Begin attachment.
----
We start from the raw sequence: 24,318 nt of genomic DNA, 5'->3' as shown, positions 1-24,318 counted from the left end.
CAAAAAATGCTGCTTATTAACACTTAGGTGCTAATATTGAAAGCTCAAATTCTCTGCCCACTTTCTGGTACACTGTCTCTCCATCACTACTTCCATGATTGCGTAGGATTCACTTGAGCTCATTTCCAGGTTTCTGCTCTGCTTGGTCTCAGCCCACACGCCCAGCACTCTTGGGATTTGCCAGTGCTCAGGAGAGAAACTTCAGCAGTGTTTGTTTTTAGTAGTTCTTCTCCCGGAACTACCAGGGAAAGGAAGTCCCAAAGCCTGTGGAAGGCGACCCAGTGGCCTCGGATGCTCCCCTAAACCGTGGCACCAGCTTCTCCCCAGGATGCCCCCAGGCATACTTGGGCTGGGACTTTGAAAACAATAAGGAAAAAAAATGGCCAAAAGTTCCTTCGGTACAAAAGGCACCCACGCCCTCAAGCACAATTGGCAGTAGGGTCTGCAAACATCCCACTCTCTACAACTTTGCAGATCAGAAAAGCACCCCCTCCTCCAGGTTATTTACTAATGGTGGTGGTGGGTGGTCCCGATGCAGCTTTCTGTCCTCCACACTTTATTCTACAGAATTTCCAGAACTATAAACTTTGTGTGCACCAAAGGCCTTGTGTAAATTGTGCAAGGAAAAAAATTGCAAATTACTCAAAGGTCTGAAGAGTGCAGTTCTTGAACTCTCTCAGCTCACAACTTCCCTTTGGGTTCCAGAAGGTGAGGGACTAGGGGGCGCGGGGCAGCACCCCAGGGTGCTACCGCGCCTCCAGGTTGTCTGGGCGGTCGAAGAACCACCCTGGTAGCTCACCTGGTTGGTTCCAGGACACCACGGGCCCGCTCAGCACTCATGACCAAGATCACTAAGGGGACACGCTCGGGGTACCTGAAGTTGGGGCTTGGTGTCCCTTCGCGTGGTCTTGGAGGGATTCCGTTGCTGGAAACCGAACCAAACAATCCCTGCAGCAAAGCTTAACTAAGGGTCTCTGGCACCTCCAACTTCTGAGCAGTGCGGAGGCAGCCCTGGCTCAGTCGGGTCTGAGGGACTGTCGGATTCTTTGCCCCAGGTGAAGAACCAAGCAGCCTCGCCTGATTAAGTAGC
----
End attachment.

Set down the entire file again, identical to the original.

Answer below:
We start from the raw sequence: 24,318 nt of genomic DNA, 5'->3' as shown, positions 1-24,318 counted from the left end.
CAAAAAATGCTGCTTATTAACACTTAGGTGCTAATATTGAAAGCTCAAATTCTCTGCCCACTTTCTGGTACACTGTCTCTCCATCACTACTTCCATGATTGCGTAGGATTCACTTGAGCTCATTTCCAGGTTTCTGCTCTGCTTGGTCTCAGCCCACACGCCCAGCACTCTTGGGATTTGCCAGTGCTCAGGAGAGAAACTTCAGCAGTGTTTGTTTTTAGTAGTTCTTCTCCCGGAACTACCAGGGAAAGGAAGTCCCAAAGCCTGTGGAAGGCGACCCAGTGGCCTCGGATGCTCCCCTAAACCGTGGCACCAGCTTCTCCCCAGGATGCCCCCAGGCATACTTGGGCTGGGACTTTGAAAACAATAAGGAAAAAAAATGGCCAAAAGTTCCTTCGGTACAAAAGGCACCCACGCCCTCAAGCACAATTGGCAGTAGGGTCTGCAAACATCCCACTCTCTACAACTTTGCAGATCAGAAAAGCACCCCCTCCTCCAGGTTATTTACTAATGGTGGTGGTGGGTGGTCCCGATGCAGCTTTCTGTCCTCCACACTTTATTCTACAGAATTTCCAGAACTATAAACTTTGTGTGCACCAAAGGCCTTGTGTAAATTGTGCAAGGAAAAAAATTGCAAATTACTCAAAGGTCTGAAGAGTGCAGTTCTTGAACTCTCTCAGCTCACAACTTCCCTTTGGGTTCCAGAAGGTGAGGGACTAGGGGGCGCGGGGCAGCACCCCAGGGTGCTACCGCGCCTCCAGGTTGTCTGGGCGGTCGAAGAACCACCCTGGTAGCTCACCTGGTTGGTTCCAGGACACCACGGGCCCGCTCAGCACTCATGACCAAGATCACTAAGGGGACACGCTCGGGGTACCTGAAGTTGGGGCTTGGTGTCCCTTCGCGTGGTCTTGGAGGGATTCCGTTGCTGGAAACCGAACCAAACAATCCCTGCAGCAAAGCTTAACTAAGGGTCTCTGGCACCTCCAACTTCTGAGCAGTGCGGAGGCAGCCCTGGCTCAGTCGGGTCTGAGGGACTGTCGGATTCTTTGCCCCAGGTGAAGAACCAAGCAGCCTCGCCTGATTAAGTAGC